|I'll still be using the treadmill at the end of my gym sessions,|
when I usually try to do a couple of quick miles, but not as
a replacement for my longer runs, which I'll be looking to do
off-road from now on, where possible.
blog, disregard all suggestions, or follow them
at your own risk!
|How I hope I'll look|
Of course, having had the procedure already for my right hip, I know exactly what to expect in terms of discomfort/lack of mobility etc in the immediate aftermath of the surgery (much more manageable than I had expected) and in terms of speed of recovery afterwards: providing I follow the physio's exercise/rehabilitation programme as I did for the right hip, I'm sure I'll recover just as well.
Being sensible - to start with
|How I expect I'll look|
This will all tie in with the greater emphasis on cross-training, and probably less running mileage, but more targeted training so that I can still hit some new milestones. As always, I've been thinking ahead to what these might be, and it's really nice to think that after this next operation, I should be running pain free for the first time in over 2 years, and that consequently I should be able to gradually improve my times until I'm back collecting PBs again - and hopefully one or two trophies along the way!
My targets for the end of 2016, then, are as follows:
5km: sub 18 mins
5mile: sub 30 mins
10km: sub 40 mins initially, then sub 38 mins
10mile: sub 65 mins
Half Marathon: sub 1hr 25mins
Full Marathon: sub 4hrs
Some of these are more ambitious than others: if I can get back to where I was before, then I would be pretty close to the 10 mile and Half Marathon targets, and the Full Marathon should definitely be achievable if I can get the nutrition/hydration strategy right. The shorter distance targets will require me to go consistently sub 6 min mile pace - a much tougher prospect, but what's the point of setting easy targets?! Once I can do this, I'll be right up there challenging for age-category placings, which is the ultimate goal.
What I have found is that, by putting in the miles and working hard, I've been able to reduce my times significantly in a short space of time - from 9 min mile pace in my first comeback races at Colchester Parkrun and at the Thurlow 5 on 17th & 18th October, down to sub 7 min pace yesterday at my club's 5km time trial. This bodes well for this weekend's races - but more importantly, it tells me that I should definitely be able to get back to where I was, and in theory once I get to that stage I should find I am able to push on further, unencumbered by any discomfort, and being, as a result, more prepared to push myself harder.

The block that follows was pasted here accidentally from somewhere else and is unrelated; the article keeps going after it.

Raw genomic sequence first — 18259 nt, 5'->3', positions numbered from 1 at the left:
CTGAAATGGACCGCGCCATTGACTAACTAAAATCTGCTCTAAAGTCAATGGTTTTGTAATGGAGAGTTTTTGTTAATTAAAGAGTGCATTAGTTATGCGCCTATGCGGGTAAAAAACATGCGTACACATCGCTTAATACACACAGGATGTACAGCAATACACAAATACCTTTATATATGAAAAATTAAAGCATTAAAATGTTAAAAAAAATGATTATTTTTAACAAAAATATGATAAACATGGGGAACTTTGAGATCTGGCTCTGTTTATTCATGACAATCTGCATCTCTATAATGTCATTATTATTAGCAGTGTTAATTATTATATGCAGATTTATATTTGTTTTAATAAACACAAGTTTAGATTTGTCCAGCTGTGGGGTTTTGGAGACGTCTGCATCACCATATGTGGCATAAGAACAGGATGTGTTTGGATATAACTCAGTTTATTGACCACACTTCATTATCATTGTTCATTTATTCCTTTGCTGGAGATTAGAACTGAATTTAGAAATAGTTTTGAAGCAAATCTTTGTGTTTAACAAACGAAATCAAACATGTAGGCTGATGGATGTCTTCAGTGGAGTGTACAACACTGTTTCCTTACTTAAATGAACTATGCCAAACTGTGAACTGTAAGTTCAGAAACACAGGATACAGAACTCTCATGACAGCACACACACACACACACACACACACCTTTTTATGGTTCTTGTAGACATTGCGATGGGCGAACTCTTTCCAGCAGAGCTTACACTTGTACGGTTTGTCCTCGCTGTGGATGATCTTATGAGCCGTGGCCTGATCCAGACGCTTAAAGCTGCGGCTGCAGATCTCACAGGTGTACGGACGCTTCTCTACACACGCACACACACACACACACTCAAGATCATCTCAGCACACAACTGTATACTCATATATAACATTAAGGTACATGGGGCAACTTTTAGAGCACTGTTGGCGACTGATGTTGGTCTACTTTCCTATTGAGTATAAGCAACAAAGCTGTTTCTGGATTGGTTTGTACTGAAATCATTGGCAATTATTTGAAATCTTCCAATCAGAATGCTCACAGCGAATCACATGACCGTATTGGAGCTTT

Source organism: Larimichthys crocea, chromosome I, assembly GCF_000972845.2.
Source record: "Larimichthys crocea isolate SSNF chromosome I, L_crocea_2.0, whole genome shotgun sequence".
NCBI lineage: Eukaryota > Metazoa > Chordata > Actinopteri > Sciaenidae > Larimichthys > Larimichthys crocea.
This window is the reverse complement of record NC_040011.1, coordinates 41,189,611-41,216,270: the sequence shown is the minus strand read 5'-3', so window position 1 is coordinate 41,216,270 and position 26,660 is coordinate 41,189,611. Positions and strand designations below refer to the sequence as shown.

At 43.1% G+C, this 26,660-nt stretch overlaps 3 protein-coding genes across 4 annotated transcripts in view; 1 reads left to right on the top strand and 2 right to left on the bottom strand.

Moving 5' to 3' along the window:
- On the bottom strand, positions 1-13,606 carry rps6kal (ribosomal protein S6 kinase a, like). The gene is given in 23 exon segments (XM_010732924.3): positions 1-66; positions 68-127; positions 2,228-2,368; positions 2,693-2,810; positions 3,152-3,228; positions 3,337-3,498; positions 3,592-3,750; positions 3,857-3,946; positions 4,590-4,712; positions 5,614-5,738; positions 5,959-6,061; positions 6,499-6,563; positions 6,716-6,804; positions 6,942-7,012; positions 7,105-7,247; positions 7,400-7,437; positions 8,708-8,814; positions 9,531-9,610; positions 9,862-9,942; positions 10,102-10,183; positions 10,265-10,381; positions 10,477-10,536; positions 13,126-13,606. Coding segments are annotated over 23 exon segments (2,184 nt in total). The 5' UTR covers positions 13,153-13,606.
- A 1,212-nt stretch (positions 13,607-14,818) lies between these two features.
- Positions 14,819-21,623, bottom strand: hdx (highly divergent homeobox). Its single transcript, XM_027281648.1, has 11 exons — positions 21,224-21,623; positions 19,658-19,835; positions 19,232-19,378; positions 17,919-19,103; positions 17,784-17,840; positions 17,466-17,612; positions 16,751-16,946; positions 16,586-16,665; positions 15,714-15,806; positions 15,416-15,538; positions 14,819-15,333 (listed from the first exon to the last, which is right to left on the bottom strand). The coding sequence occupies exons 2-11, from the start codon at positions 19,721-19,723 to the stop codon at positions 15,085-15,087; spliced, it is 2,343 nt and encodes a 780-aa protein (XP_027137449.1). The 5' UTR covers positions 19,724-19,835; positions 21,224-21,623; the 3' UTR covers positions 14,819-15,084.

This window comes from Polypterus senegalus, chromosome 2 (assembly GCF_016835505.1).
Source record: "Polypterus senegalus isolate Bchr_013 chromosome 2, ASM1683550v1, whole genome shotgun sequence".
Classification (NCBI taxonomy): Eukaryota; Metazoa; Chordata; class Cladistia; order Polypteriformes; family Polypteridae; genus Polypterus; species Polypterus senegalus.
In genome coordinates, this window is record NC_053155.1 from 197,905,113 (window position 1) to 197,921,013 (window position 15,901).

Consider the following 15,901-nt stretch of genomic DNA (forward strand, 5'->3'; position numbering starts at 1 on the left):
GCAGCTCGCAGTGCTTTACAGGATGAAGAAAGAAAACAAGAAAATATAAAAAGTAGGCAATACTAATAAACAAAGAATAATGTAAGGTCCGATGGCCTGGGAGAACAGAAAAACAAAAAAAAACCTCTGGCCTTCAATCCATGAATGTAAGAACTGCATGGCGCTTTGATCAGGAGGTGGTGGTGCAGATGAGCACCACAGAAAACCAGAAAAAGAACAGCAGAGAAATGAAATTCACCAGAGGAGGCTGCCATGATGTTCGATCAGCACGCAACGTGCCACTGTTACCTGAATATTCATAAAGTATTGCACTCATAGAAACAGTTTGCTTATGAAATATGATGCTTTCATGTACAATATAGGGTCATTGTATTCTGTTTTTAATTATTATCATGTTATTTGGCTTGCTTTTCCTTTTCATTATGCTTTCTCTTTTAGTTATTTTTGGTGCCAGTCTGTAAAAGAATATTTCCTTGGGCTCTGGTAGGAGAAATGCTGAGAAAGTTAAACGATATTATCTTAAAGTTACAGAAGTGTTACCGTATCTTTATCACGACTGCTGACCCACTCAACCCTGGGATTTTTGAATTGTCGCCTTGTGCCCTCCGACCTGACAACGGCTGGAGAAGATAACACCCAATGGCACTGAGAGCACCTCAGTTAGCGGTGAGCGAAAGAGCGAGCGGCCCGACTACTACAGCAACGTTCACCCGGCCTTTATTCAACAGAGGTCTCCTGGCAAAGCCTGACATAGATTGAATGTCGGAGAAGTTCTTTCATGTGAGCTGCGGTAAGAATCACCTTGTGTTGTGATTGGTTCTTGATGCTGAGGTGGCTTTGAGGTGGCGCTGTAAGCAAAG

|I'll need to shift some pounds if I want|
to get back under 19mins. If I then embark
on a 4 month marathon training programme,
I should be able to keep that weight off
without having to worry so much about
what I eat. Which is a relief!
So, exciting to think of what I may be able to achieve, and important to have some clearly defined goals to work towards - all of which will help me get through the upcoming period when I won't be able to run. But, if I can sort a bike out, I can start that new part of my training regime only 4 weeks after the op, which really isn't too long to wait.
But before then:
Two races this weekend - a parkrun, obviously, because it's Saturday morning..... and this time, with plenty to do for the remainder of the day, I'll be going to a more local one - probably at Great Cornard, which is only about half an hour away, allowing me to get back home by 10am. I'm looking forward to this since it's been a long time since I've run there, and although I don't have the same group of friends there as I do at Colchester, I know one of two people to say hallo to, and it's nice and flat too!
|Ah, the Thames. Makes you proud to be British.|
Nice heron though.
And of course, the best races are the ones you do with friends, and I'll be travelling to Kingston with Rob and Bernadette, two fellow Commando runners, and good friends both, which means that, irrespective of what times we all manage, it'll be a good day.
In my next blog then, I'll be reporting back on how the weekend's racing went - in the meantime, good luck to anyone running or racing this weekend.
* ALL IMAGES USED IN THIS BLOG POST ARE EITHER MY OWN, NOT SUBJECT TO COPYRIGHT OR REUSED WITH KIND PERMISSION *